France seeks lead post-Brexit role in EU nuclear strategy
PARIS – French President Emmanuel Macron on Friday advocated a more coordinated European Union defense strategy in which France, the bloc's only post-Brexit nuclear power, and its arsenal would occupy a central role.
Macron outlined France's nuclear strategy during a speech to graduating military officers one week after Britain, Europe's only other nuclear-armed state, officially exited the EU.
The French leader said his country sees its nuclear weapons as a deterrent against attacks from belligerent foes, though acknowledged that France's nuclear might is diminished after its military scaled down its arsenal to under 300 nuclear weapons.
But Macron's keynote speech aimed to project strength. The president said he refused to sign any treaties at this time to further reduce the size of France's nuclear arsenal and announced an increase in military spending.
Macron also positioned himself as the driving force for a united EU, using France’s military clout to make his point. He touted the French military's role in spots such as Africa's Sahel, where he just pledged an additional 600 troops to fight extremists.
The central idea in the speech, however, was that of a boosted Europe-wide role for the French nuclear arsenal in a more coordinated European defense policy.
Macron said it the strategy would prevent Europe “confining itself to a spectator role" in an environment dominated by Russia, the United States and China.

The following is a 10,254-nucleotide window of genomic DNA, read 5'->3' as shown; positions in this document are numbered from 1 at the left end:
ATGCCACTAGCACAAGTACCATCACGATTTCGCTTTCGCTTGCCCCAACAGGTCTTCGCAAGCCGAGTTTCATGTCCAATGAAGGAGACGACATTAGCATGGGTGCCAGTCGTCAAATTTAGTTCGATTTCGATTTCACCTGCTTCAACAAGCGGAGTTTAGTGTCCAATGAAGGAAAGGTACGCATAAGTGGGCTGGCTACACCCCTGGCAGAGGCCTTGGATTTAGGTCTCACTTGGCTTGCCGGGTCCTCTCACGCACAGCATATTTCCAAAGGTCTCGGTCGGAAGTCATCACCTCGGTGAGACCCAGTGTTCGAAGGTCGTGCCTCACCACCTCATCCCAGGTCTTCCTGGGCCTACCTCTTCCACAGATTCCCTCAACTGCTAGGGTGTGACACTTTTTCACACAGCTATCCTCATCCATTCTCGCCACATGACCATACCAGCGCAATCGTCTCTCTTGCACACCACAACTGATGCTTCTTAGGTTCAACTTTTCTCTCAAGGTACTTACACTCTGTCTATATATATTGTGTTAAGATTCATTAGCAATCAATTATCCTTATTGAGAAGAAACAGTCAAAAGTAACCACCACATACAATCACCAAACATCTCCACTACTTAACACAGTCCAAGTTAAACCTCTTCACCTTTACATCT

"Europeans must collectively realize that, in the absence of a legal framework, they could quickly find themselves exposed to the resumption of a conventional, even nuclear, arms race on their soil,” Macron warned.
His remarks come at a time when NATO allies, who would ordinarily look to the United States for help in a nuclear standoff, worry about Washington's retreat from the multilateral stage. This could create new tensions within NATO, where Macron ruffled feathers last year by saying the lack of U.S. leadership is causing the “brain death” of the military alliance.
Last year, the U.S. and then Russia pulled out of the Intermediate Range Nuclear Forces (INF) treaty — dating from the era of the Soviet Union — and each blamed the other for its failure. Evoking the tearing-up of the INF treaty, Macron said he wanted the Europeans to propose their own “international arms control agenda together.”
Friday's speech was part of Macron’s long-running push for a stronger European defense, as U.S. President Donald Trump has pulled away from European allies and admonished them to pay more for their own protection.
Macron explained his vision as "an offer of dialogue" and "service" to Europeans to assert their autonomy “in defense and arms control.”
An EU spokeswoman said that member states remain “attached to the pursuit of nuclear disarmament” as outlined in the Nuclear Non-Proliferation Treaty.
“Non-proliferation, disarmament and the peaceful use of nuclear energy, the three pillars of (the treaty), are essential for peace, security and international stability,” said Virginie Battu-Henriksson, spokesperson for foreign affairs and security policy for the EU, said in an email.
NATO, which includes two other nuclear powers — the U.S. and Britain — didn't immediately comment.
Samuel Petrequin in Brussels, and Angela Charlton in Paris, contributed to this report.
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